Indian Express and Gulf News, May 26, 2002
The assassination of All Parties Hurriyet Conference (APHC) leader Abdul Ghani Lone is the latest in a series of actions by those who seek to stoke the fires of military confrontation between India and Pakistan.
It is a warning to other Kashmiri leaders against speaking out so clearly and openly against ‘foreign militants’ whose vision of global Jihad is not shared by Kashmiri nationalists. Abdul Ghani Lone was outspoken in pointing out that the Kashmir issue can best be resolved without its hijacking by the extremist internationalist ideology of Al Qaida and its fellow travellers.
The Indian leadership will almost certainly blame Lone’s assassination on Pakistan. Islamabad, on the other hand, will describe it as a black operation of India’s own security services, something like Germany’s Reichstag fire that provided Hitler with an excuse to impose his will on his nation.
But the assassination, as well as other recent militant attacks, are probably designed for exactly that effect. The Jihadi extremists are implementing their apocalyptic vision of a battlefield that stretches from Kabul to Kolkata. And Pakistan falls right in the middle of that battlefield.
General Pervez Musharraf refuses or is unable to recognise the fact that he and Kashmiri moderates are equal targets for the Jihadis. Indian Home Minister Advani and other BJP hardliners are also reluctant to distinguish between the indigenous and the pan-Islamic components of Kashmir militancy.
The general’s dithering allows the extremists to strike out on their own. The BJP’s perceived antipathy towards Muslims provides them cover in Kashmir and elsewhere.
The pan-Islamist Jihadis are pushing India and Pakistan towards conflict as part of their plan to polarise the region between Muslim and non-Muslim. Their irrational approach, expressed in their many publications and on their several websites, talks of the final conflict between Iman (belief) and kufr (disbelief).
And that final conflict, according to Jihadi folklore must take place in the region known in much of Islamic history as Khurasaan (present day Afghanistan) and Hind (India). An India-Pakistan war can only draw in the United States, which from the Jihadis’ point of view, serves their purpose of internationalising their struggle.
Pakistan’s security capabilities are over-stretched at the moment. The Indian border and the line of control are hot and getting hotter every day. Furthermore, Pakistani troops are engaged in the tribal areas and along the Afghan border, supporting U.S. forces searching for Al Qaida and Taliban remnants.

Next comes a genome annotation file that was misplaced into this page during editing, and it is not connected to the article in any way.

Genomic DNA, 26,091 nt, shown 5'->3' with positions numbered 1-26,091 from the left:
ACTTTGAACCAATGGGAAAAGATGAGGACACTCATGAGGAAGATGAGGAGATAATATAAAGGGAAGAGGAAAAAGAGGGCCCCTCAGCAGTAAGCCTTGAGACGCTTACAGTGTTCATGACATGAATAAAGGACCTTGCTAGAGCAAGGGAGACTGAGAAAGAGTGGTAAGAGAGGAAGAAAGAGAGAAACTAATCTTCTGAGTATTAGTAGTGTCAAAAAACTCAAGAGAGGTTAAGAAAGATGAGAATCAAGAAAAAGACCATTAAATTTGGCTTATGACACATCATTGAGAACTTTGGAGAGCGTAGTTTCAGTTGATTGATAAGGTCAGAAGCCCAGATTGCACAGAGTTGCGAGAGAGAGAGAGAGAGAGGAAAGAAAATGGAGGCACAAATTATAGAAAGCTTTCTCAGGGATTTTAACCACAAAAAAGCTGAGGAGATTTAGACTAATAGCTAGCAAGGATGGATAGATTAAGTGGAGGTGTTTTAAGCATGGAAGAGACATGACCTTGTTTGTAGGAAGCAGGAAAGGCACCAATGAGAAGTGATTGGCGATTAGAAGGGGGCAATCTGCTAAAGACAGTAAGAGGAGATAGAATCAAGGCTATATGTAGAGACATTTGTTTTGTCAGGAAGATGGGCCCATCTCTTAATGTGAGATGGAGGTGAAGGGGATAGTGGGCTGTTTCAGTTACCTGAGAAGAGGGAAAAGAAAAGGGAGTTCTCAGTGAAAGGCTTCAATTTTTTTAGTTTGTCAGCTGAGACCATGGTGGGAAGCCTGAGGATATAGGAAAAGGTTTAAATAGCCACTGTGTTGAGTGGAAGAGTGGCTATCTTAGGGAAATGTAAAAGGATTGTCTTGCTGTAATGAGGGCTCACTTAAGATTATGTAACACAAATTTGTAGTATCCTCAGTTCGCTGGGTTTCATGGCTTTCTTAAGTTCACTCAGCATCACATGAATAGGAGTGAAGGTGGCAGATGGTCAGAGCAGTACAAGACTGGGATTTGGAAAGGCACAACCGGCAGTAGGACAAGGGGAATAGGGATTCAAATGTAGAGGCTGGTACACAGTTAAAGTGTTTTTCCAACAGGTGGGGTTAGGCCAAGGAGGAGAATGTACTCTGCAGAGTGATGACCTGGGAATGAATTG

And the Jihadis are putting pressure within Pakistan against General Musharraf’s alliance with the United States. The general has failed to secure the support of the country’s mainstream politicians to offset his breaking of ranks with the Jihadis’ global agenda.
An Indian decision to take punitive action against Pakistan would help the Jihadis in attaining their objective of intensifying polarisation. The extremists do not care if Pakistan suffers as a result of their actions. They have no state to protect.
They only seek bases and territory to operate from. Al Qaida used Afghanistan as a base and took advantage of their relationship with its Taliban regime. Their actions attracted the U.S. attack on Afghanistan but Al Qaida’s members dispersed once Afghanistan came under attack. To this day, the U.S. is searching for Al Qaida, describing it as an elusive enemy.
The international Jihadis have a similar attitude towards Pakistan and the Kashmir valley. The Pakistanis need to protect their nation-state, putting the onus on the country’s leaders to avoid war.
Kashmiris, as Abdul Ghani Lone did, also have the future of their people to think about. But the Jihadis only want to expedite the final conflict. Fomenting war between states is their means to an irrational end, which cannot always be understood by rational state actors.
General Musharraf may want to distinguish between global Jihadis and anti-India militants but no such distinction exists in the mind of the Jihadis themselves. The better course for India would be to resist the temptation of “teaching Pakistan a lesson”.
Pakistan, on the other hand, must understand that the time for using the Jihadis as an instrument of bleeding India is over.
Now it is the Jihadis who are thinking of using and discarding states. They brought havoc for Afghanistan and, in their scheme of things, it would not be a big deal if Pakistan was also destabilised.
The Lone assassination could stop an Indian-Kashmiri dialogue in its tracks and fuel the tensions that already exist between India and Pakistan. Instead, it should serve as a reminder to both India and Pakistan that their relations should not be hostage to the agenda of the global Jihadis. Abdul Ghani Lone had started understanding, and exposing, the anarchist character of the international Jihadis.
The sooner General Musharraf and India’s leaders understand it too, the easier it will be for them to join hands against the terrorists.
Lone’s assassination is part of the plan that started unfolding with attacks such as the one on Parliament in New Delhi and was moved forward with the bombing of French naval engineers in Karachi. For those who care to take note, the targets of the Jihadis are now on both sides of the India-Pakistan border.